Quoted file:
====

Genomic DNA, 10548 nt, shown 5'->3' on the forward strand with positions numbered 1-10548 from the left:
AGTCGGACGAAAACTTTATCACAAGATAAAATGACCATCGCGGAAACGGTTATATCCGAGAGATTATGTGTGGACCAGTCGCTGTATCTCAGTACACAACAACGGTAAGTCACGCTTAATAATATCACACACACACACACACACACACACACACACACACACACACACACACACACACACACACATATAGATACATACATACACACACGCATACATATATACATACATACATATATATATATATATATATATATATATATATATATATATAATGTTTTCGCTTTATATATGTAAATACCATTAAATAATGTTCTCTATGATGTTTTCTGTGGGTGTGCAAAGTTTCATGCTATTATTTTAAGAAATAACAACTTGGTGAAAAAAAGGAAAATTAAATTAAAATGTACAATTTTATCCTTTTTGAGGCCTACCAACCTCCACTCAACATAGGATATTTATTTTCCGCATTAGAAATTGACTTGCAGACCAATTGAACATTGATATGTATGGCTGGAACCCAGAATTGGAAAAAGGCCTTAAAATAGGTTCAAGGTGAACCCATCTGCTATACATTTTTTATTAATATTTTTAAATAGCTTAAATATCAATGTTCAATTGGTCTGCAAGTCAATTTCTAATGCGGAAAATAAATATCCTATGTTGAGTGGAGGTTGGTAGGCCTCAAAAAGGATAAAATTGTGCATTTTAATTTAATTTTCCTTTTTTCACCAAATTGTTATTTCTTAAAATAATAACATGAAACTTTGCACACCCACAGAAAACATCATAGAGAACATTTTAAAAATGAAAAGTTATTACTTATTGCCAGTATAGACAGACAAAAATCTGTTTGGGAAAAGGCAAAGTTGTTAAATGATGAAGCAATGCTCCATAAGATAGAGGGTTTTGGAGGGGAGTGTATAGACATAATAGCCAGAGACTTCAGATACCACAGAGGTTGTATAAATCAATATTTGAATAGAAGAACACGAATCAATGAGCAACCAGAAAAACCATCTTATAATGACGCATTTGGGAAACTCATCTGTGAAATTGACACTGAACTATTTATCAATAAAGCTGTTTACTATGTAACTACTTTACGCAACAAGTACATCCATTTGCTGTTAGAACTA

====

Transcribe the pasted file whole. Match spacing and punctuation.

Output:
Genomic DNA, 10548 nt, shown 5'->3' on the forward strand with positions numbered 1-10548 from the left:
AGTCGGACGAAAACTTTATCACAAGATAAAATGACCATCGCGGAAACGGTTATATCCGAGAGATTATGTGTGGACCAGTCGCTGTATCTCAGTACACAACAACGGTAAGTCACGCTTAATAATATCACACACACACACACACACACACACACACACACACACACACACACACACACACACACACATATAGATACATACATACACACACGCATACATATATACATACATACATATATATATATATATATATATATATATATATATATATATAATGTTTTCGCTTTATATATGTAAATACCATTAAATAATGTTCTCTATGATGTTTTCTGTGGGTGTGCAAAGTTTCATGCTATTATTTTAAGAAATAACAACTTGGTGAAAAAAAGGAAAATTAAATTAAAATGTACAATTTTATCCTTTTTGAGGCCTACCAACCTCCACTCAACATAGGATATTTATTTTCCGCATTAGAAATTGACTTGCAGACCAATTGAACATTGATATGTATGGCTGGAACCCAGAATTGGAAAAAGGCCTTAAAATAGGTTCAAGGTGAACCCATCTGCTATACATTTTTTATTAATATTTTTAAATAGCTTAAATATCAATGTTCAATTGGTCTGCAAGTCAATTTCTAATGCGGAAAATAAATATCCTATGTTGAGTGGAGGTTGGTAGGCCTCAAAAAGGATAAAATTGTGCATTTTAATTTAATTTTCCTTTTTTCACCAAATTGTTATTTCTTAAAATAATAACATGAAACTTTGCACACCCACAGAAAACATCATAGAGAACATTTTAAAAATGAAAAGTTATTACTTATTGCCAGTATAGACAGACAAAAATCTGTTTGGGAAAAGGCAAAGTTGTTAAATGATGAAGCAATGCTCCATAAGATAGAGGGTTTTGGAGGGGAGTGTATAGACATAATAGCCAGAGACTTCAGATACCACAGAGGTTGTATAAATCAATATTTGAATAGAAGAACACGAATCAATGAGCAACCAGAAAAACCATCTTATAATGACGCATTTGGGAAACTCATCTGTGAAATTGACACTGAACTATTTATCAATAAAGCTGTTTACTATGTAACTACTTTACGCAACAAGTACATCCATTTGCTGTTAGAACTA